The crackdown on non-resident tuition payments began when Chicago Public Schools CEO Paul Vallas took command of the city’s schools three years ago and assigned the task to Schools Inspector General Ken Holt.

Of the 103 cases currently on file, the amounts owed by non-resident parents range from a low of $400 to a high of $84,000 for a family that for years illegally enrolled several children in the Chicago schools. In 42 cases, the school board has gone to court to enforce payment of the tuition.

In a recent case, a Mather High School teacher residing in suburban Lincolnwood had enrolled his daughter at Mather for three years without paying tuition. After parents and others told Chicago Sun-Times columnist Raymond R. Coffey about the situation, Coffey commented “What I could never figure out was how Mather officials could be unaware of a situation that so many other people seemed to know about.”
Chicago Sun-Times
June 12, 1998

Where Do Our Tax Dollars Go?

As a result of a volunteer pilot program called “Your Schools, Your Money,” taxpayers and school officials in 22 Pennsylvania school districts soon will be able to track how education tax dollars are spent by grade, by subject, and by building. Another four intermediate units and three area vocational-technical schools are also included in the grant-supported program, which was announced on June 23 by state Education Secretary Eugene Hickok on behalf of Governor Tom Ridge.

“For instance, how much is your school spending on ninth-grade math? Is it too little or too much?” asked Hickok, noting that such reporting is rare. The new reports, he said, would be useful not only to taxpayers but also to school administrators, who would get “yet another management tool to help them better allocate their schools’ financial resources.”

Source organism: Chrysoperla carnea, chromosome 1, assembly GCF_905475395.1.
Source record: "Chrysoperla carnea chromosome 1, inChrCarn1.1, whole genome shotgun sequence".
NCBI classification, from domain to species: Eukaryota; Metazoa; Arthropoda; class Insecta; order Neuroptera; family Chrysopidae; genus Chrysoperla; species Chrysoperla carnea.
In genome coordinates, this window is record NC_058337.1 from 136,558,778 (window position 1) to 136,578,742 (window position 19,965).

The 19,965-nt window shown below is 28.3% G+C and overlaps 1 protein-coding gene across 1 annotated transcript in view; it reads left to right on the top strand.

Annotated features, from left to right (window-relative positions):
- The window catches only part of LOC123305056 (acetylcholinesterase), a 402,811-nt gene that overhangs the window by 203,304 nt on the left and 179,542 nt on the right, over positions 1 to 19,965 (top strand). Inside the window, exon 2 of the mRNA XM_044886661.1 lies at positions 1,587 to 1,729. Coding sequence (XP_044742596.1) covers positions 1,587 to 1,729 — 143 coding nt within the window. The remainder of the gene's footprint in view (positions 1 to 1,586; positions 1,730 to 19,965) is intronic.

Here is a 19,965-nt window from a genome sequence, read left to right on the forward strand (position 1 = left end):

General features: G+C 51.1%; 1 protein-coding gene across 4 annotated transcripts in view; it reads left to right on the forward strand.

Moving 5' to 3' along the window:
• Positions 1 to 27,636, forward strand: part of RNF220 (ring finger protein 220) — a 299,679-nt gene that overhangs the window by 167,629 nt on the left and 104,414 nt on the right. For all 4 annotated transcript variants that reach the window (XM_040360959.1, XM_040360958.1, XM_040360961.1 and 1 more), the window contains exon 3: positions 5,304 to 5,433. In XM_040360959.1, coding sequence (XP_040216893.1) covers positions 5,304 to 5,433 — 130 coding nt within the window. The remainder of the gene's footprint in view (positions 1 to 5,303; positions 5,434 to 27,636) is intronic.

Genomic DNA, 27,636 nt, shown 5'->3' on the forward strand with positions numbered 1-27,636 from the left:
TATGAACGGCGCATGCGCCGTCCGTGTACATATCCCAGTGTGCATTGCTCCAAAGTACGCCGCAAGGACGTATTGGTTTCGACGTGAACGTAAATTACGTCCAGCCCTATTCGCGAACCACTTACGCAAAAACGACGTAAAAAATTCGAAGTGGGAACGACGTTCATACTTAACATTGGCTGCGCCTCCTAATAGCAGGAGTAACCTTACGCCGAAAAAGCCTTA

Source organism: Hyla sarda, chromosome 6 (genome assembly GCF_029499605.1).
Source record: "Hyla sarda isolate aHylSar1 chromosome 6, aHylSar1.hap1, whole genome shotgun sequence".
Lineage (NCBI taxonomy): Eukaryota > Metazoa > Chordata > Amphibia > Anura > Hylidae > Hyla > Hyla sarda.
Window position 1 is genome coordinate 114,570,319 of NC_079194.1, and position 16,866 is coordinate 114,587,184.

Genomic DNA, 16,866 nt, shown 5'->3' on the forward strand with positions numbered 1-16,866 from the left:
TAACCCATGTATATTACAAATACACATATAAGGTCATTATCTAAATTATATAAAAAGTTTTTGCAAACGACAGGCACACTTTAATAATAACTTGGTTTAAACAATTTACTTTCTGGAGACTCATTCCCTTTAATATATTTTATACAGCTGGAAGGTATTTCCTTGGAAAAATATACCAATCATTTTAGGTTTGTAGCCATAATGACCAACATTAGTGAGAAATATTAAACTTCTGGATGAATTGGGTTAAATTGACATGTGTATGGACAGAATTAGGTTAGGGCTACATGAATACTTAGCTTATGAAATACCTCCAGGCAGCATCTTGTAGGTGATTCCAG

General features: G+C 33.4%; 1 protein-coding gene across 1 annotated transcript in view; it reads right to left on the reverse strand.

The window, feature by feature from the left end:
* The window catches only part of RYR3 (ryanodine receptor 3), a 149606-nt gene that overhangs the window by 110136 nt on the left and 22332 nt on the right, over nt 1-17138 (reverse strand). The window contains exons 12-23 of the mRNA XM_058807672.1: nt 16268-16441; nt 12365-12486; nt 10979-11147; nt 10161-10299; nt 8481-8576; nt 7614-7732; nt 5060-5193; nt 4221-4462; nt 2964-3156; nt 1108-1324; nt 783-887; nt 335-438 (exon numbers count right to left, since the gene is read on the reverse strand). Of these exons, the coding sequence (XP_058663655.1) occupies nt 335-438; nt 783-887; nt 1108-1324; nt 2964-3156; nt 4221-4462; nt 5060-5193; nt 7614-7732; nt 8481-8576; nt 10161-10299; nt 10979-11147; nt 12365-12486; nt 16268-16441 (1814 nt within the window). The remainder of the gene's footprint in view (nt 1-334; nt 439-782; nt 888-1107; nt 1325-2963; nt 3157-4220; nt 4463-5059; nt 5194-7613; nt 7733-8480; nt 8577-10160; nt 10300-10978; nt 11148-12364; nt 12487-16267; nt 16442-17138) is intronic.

Each participant will receive a grant of $5,000 for research, development, or purchase of a software program to produce locally designed, user-friendly reports that clearly outline how schools spend tax dollars.
Pennsylvania Department of Education
June 23, 1998

Vermont Public Schools Now Offer Choice

Until recently, Vermont families living in a district without a high school paradoxically had a greater choice of schools for their children than families living in a district with a high school. While the latter were required to attend their local public school, the former were permitted to attend any public or non-sectarian private high school, with the tuition paid by their local district through Vermont’s “tuitioning” program.

In Rutland County, educators have now extended school choice to the almost 2,800 students who attend the county’s seven public high schools. To date, nearly 50 students have taken advantage of the opportunity. Under a pilot program that will go into operation this fall, each high school is limited to sending ten students to other schools or accepting ten students. Unlike the tuitioning program, the schools participating in the Rutland County program will not charge for incoming students.

“The focus is expanding opportunities for kids,” Rutland Schools Superintendent David Wolk told The Boston Globe, noting that 98 percent of students chose to remain at their home school. This provides a psychological benefit, he said, because “they have made a conscious choice.”
The Boston Globe
May 22, 1998